Universities: Learning on the Seven Seas

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The University of the Seven Seas is a school that really gets around. Last week its shipboard campus was in San Francisco after a 110-day, 22,000-mile "semester cruise" around the world with 270 students and 45 faculty members. Its accreditation, the university admits, remains "tentative," and its course credits are refused for transfer by most other U.S. universities. Students do not seem to care. The experience of cruising on the university's chartered Holland-America liner Seven Seas is "worth it, and the loss of credits is not sufficient reason to stay at home," says one.

Founded in 1959 by President William T. Hughes, a Whittier, Calif., businessman, in cooperation with some of his local fellow Rotarians, the school has thus far organized three floating semesters, and is planning a fourth, beginning next October. Courses include the standard liberal arts and sciences, plus "Advanced Fundamental Skills," which teaches "swimming, dancing, weight training, judo, wrestling, fencing," and Course 300, a "historical overview of the European origin of sports, games and gymnastics." The daily schedule of five hours of classwork had its problems. "You'd be writing an exam, and your chair would be sliding across the deck," says Roberta Mount, 18, of Hayward, Calif.

During the 49 days spent in 18 ports of call, the students went on field trips. Dena Lambie, 22, of Menlo Park, Calif., is rapturous over discovering the Orient and swimming with new-found Egyptian friends in the Nile. "I skied in Japan, saw the bullfights in Spain, and went Honda riding in Greece," recalls Janice Cope, 22, of Fresno, Calif. Manila offered the students a cockfight, Ceylon a performance by the Kandyan dancers. The semester trip, plus 17 course credits, cost $2,500 to $3,000, depending on accommodations.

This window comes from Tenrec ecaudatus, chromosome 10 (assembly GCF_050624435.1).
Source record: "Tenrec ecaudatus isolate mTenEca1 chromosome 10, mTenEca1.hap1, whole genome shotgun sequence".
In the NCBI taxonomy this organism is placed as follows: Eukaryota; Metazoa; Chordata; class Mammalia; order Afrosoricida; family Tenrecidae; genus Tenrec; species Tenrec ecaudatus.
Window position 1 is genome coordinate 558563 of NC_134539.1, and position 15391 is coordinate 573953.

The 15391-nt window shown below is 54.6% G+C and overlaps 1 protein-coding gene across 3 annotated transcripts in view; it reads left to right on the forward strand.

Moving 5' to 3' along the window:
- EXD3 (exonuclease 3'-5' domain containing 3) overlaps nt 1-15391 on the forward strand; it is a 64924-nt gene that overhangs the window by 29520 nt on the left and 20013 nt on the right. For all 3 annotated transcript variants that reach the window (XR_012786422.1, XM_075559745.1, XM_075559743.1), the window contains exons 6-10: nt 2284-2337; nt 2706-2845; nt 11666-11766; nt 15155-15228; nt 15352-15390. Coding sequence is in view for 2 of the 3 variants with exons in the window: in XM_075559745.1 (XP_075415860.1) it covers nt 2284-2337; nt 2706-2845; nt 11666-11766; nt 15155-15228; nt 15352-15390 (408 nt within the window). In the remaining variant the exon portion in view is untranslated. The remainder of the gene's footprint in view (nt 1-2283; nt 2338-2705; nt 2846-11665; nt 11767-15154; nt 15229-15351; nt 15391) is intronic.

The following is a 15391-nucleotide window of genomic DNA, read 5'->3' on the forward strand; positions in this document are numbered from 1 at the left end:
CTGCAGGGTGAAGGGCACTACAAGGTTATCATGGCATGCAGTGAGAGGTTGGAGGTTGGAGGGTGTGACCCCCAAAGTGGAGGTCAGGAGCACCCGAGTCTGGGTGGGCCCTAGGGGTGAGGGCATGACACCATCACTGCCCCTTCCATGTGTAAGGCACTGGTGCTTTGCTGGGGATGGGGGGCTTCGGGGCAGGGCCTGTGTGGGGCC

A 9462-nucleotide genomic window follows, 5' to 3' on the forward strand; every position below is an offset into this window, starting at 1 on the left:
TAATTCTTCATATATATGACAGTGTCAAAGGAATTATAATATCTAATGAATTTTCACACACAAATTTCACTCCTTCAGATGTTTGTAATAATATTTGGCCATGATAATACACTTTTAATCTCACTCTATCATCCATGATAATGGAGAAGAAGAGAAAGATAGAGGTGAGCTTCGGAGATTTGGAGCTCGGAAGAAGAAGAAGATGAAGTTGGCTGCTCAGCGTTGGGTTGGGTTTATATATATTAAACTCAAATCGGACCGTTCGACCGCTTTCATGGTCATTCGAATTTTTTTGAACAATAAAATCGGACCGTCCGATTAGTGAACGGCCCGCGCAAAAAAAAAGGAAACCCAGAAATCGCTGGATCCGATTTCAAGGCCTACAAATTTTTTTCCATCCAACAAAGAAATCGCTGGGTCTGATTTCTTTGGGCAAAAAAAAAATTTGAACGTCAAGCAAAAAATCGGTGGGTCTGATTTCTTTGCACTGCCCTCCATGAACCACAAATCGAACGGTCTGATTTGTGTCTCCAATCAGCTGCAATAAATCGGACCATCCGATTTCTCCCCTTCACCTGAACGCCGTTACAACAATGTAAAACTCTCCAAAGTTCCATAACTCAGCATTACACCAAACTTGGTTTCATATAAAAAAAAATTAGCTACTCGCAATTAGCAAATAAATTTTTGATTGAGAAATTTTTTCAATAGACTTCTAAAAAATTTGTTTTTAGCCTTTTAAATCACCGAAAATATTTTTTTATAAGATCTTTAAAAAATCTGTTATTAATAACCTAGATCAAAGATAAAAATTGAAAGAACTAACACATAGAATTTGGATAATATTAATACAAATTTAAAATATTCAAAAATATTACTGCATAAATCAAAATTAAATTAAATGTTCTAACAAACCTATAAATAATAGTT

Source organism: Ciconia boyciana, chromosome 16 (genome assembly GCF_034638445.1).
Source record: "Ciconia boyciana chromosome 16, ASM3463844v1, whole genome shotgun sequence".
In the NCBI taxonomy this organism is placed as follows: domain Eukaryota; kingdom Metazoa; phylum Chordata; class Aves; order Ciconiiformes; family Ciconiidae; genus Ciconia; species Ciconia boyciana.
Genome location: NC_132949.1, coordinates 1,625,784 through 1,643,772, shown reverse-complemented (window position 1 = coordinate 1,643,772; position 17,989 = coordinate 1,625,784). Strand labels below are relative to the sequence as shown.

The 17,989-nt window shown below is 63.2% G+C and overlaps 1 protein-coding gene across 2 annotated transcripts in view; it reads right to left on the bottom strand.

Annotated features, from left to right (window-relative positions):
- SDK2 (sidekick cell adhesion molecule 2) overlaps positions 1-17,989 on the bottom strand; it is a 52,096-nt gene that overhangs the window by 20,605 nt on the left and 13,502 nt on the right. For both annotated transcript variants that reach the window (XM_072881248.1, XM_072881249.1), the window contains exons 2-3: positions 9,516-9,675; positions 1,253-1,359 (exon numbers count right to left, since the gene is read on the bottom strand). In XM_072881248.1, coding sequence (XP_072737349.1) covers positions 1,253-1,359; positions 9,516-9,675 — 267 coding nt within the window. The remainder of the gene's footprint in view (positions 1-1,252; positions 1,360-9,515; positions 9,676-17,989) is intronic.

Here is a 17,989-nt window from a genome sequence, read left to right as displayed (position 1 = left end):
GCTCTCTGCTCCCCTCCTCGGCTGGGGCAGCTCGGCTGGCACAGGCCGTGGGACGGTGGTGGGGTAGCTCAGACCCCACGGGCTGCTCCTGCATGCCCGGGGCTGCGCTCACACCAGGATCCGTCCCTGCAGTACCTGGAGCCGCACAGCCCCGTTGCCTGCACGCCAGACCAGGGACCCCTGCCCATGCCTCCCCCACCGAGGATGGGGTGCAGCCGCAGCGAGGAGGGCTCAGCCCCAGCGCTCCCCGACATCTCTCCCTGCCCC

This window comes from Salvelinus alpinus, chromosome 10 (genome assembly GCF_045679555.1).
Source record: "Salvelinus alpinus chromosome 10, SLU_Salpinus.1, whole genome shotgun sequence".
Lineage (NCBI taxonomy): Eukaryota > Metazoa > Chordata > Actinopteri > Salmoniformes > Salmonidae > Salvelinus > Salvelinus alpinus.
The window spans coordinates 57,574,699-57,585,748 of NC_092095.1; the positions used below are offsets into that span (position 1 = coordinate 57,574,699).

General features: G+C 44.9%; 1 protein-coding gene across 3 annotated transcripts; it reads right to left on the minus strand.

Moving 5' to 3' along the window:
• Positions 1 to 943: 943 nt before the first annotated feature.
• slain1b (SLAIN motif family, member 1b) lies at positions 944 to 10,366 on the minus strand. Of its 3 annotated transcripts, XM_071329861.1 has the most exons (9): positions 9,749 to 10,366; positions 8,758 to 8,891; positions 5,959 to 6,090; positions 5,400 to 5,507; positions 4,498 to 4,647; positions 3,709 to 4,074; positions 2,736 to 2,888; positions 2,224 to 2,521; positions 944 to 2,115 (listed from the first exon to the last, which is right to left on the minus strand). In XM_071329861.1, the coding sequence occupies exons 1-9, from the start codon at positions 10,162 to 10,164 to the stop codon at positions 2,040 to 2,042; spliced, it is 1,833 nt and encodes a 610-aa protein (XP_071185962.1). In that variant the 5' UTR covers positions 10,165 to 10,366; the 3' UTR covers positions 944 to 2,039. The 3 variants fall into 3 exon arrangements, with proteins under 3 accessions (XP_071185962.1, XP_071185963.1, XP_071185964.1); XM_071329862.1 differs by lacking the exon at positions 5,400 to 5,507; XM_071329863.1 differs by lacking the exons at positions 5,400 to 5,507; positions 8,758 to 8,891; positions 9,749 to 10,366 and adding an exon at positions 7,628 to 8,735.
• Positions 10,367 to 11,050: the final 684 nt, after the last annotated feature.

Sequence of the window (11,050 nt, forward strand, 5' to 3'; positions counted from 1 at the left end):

On the whole, say Seven Seas officials, there were no more disciplinary problems than landlubber schools have. On the first jaunt, by the time the ship reached Hong Kong, three girls and one boy had been "asked to leave" for drinking and sex offenses. During the recently completed semester, two professors were let go: one, who lectured on hashish, was dismissed after some of his subject was found aboard; the other had violated university rules by entertaining students at jazz and beer parties in his office on the ship's fantail. All in all, says Roberta Mount, "it's really an educational trip."